c. Back and Shoulders -Your back is essentially the launching pad for the bench press. It’s very important for the negative phase of the exercise. It’s the center of support. You need to have a strong back, with tensed lats (yes, lats). Also, you should try to bring your shoulder blades together as much as you can. When your shoulders are not rolled back and brought in they will come too much into the movement at risk of both injury and lack of the necessary drive to boost efficiency and weight lifted.
d. Breathing – Do not hold your breath (this applies to every exercise)! You’re only making it harder for yourself when it comes to producing force. So many people hold their breath while trying to push big weight. If you blow out, it is almost guaranteed it’ll help you push the weight up.There’s been many times I’ve been under heavy weight and was close to not getting that last rep. I just kept blowing out and the bar slowly inched its way up to the top. In short, breathe in on the way down and breathe out on the way up.
Here’s a few other things to think about when trying to get a stronger bench press:
Don’t do the same routine just because you’re used to doing it. You’re used to doing the same amount of reps and weight. You won’t get anywhere doing the same thing. Again, it’s about progressive overload. You won’t achieve this if do not track your progress from day to day and improve in some way. Never settle for accomplishing only what you accomplished last workout session!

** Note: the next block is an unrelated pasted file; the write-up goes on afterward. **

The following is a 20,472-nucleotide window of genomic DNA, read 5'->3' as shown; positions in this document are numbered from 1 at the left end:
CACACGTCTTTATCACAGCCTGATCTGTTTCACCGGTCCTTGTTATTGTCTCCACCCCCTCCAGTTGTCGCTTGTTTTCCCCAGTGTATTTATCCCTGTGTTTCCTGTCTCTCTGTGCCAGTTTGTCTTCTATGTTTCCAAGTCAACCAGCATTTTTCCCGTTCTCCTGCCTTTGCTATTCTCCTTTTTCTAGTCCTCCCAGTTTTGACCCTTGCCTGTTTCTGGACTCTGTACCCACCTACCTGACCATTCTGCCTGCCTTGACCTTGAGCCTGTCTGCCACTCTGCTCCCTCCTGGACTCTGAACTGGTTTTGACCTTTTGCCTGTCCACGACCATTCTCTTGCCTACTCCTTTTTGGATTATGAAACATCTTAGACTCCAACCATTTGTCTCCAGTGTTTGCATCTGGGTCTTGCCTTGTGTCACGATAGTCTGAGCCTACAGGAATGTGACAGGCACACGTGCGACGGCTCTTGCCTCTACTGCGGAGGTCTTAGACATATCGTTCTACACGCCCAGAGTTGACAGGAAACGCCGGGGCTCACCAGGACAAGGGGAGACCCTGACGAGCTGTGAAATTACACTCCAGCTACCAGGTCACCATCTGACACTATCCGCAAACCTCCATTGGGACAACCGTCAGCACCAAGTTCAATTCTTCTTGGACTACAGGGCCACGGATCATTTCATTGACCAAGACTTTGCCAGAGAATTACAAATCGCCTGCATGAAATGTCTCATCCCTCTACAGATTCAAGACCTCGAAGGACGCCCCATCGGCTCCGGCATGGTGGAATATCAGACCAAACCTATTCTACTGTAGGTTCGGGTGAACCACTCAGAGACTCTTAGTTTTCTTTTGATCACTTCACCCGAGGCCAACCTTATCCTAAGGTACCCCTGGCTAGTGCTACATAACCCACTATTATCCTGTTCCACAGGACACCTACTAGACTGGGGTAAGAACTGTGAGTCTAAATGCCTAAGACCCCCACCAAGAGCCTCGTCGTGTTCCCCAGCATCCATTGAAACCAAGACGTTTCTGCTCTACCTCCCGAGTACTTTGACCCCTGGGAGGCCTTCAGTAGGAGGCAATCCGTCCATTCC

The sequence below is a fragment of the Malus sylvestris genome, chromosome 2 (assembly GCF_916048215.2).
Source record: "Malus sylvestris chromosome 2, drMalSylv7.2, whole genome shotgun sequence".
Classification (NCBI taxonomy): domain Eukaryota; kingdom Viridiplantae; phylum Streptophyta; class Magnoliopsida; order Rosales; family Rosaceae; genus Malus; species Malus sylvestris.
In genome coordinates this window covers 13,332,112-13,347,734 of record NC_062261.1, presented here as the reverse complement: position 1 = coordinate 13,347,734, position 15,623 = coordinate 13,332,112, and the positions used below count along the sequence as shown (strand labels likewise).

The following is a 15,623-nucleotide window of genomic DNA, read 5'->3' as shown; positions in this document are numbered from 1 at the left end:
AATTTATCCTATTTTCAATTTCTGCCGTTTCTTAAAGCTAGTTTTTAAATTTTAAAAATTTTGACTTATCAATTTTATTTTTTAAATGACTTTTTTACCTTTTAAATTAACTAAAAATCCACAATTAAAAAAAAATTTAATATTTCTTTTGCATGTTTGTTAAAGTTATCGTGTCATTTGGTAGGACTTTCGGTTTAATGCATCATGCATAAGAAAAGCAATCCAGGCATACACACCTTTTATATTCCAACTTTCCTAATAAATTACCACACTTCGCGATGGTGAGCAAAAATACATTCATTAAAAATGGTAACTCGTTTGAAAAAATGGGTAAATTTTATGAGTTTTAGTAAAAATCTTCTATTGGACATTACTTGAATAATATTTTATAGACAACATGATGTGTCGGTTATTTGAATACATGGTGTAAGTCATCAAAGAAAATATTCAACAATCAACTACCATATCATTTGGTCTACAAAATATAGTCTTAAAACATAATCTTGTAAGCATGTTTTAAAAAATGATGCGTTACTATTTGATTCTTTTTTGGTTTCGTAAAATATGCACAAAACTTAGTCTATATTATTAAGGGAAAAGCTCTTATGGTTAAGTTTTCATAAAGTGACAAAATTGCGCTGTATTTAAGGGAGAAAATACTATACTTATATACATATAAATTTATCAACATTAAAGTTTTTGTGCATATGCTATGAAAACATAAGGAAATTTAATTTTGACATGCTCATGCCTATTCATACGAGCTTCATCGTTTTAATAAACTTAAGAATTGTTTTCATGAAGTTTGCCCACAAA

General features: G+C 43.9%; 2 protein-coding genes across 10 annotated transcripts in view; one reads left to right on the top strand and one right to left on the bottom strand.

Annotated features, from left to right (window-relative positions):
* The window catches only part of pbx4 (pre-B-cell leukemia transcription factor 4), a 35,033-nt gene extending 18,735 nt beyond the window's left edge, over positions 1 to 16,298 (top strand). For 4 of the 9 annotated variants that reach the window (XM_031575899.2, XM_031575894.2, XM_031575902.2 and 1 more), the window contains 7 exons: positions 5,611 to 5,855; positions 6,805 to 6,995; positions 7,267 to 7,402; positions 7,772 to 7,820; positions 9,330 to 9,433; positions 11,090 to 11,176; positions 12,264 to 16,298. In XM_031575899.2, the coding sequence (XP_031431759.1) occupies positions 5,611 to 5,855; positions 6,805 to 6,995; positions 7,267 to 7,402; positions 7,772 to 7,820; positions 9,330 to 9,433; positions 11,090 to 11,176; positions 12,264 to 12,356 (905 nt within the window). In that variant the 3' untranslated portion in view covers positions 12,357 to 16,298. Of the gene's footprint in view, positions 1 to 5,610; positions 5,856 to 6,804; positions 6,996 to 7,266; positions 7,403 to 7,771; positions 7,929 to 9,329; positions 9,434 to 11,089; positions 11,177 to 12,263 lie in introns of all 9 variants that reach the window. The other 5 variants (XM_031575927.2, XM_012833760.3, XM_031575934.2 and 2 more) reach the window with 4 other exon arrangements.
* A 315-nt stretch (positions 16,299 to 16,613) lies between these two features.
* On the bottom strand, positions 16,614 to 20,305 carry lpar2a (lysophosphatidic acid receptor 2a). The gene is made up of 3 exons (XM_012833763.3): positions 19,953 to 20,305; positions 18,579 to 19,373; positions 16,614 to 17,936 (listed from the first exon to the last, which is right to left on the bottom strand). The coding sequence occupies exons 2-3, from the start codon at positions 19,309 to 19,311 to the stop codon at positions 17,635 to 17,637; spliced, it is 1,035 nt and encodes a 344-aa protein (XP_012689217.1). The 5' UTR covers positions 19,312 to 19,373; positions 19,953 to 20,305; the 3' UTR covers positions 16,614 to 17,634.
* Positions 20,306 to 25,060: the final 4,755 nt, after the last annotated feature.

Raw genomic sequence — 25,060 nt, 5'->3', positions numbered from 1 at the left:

3. Train accordingly:
I can’t tell you how many people see me lift and say they want to get as strong as me and I ask them how they train. They always train like a bodybuilder. You won’t get powerlifter strength by training like a bodybuilder. With that being said, I don’t look as good as a bodybuilder does because I train like a powerlifter. So, weigh what is most important to you.
If you put [something equivalent to a "number two"] into your body, you’re not going to reach your full potential. It’s as simple as that. There’s plenty of articles on here about nutrition, get to it. Maximize how your body functions.